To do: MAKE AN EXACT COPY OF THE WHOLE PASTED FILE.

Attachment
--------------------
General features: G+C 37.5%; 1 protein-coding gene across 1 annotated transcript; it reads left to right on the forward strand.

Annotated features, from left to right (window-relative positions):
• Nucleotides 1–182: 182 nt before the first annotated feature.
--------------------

General features: G+C 37.5%; 1 protein-coding gene across 1 annotated transcript; it reads left to right on the forward strand.

Annotated features, from left to right (window-relative positions):
• Nucleotides 1–182: 182 nt before the first annotated feature.